Magicka is a light hearted four player co-op game about casting spells and working together for the PC. It's being developed by Arrowhead Game Studios and Published by Paradox Interactive. We sat down with the game's producer, Shams Jorjani to talk about the title - which is coming out next year.
Co-Optimus: Tell us a little bit about Magicka and what you think makes it so unique.
Shams Jorjani: Magicka is co-op (or single) fantasy action/adventure game set in world based on Norse mythology. The player assumes the role of a wizard from a sacred order tasked with the ultimate goal of stopping an evil sorcerer who has thrown the world into turmoil, his evil creations besieging the forces of good.
Sound familiar? It should. Because that's one of three things that makes Magicka unique - it's a humorous game that (frequently) pokes fun at the fantasy genre, video games and itself at every turn and bend. The Joker said - Why so serious? Magicka couldn't agree more.
Secondly Magicka is built from the ground up as a co-op game. The designers wanted to make a really fun "sit-in-the-couch-with-your-friends-and-play"-game. Whether you are healing your friends or zapping, flaming, freezing or throwing your enemies to their deaths you can be sure that the more you are, the more it's going to be.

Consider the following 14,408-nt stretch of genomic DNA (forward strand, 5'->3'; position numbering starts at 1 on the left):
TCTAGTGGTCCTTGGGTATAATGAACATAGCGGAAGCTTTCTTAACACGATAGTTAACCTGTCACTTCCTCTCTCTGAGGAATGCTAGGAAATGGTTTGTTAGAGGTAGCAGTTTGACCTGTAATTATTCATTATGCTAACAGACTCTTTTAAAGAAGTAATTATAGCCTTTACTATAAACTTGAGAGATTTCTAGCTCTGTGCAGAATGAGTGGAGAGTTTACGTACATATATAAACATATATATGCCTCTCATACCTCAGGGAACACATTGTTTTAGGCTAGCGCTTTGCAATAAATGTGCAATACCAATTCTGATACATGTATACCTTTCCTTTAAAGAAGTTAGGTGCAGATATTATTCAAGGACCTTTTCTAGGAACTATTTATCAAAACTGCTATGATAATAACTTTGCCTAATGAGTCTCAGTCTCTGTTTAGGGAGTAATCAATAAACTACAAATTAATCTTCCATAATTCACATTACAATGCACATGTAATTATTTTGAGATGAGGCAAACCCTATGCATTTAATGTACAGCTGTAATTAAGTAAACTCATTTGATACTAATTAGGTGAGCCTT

Third and finally, Magicka sports a unique spellcasting system which presents some really cool gameplay scenarios. You basically have access to a bunch of elements, earth, fire, water, cold, arcane, lightning and a few more which can be combined into lots of crazy stuff. Cast flame as a flamethrower or combine with water to shoot steam. Combine fire, earth with a shield to create a fiery lavafilled moat. The spellcasting is brought to even a higher level when you have 3 friends blasting away. Be sure not to cross those streams though.
Co-Optimus: Ok, you win the Ghostbusters reference. So how did the idea for Magicka come about? Were there any games that served as an influenced for its design?
Shams:We were influnced by a lot of games, there are so many great dungeon crawlers out there. Diablo is of course one of the best ones.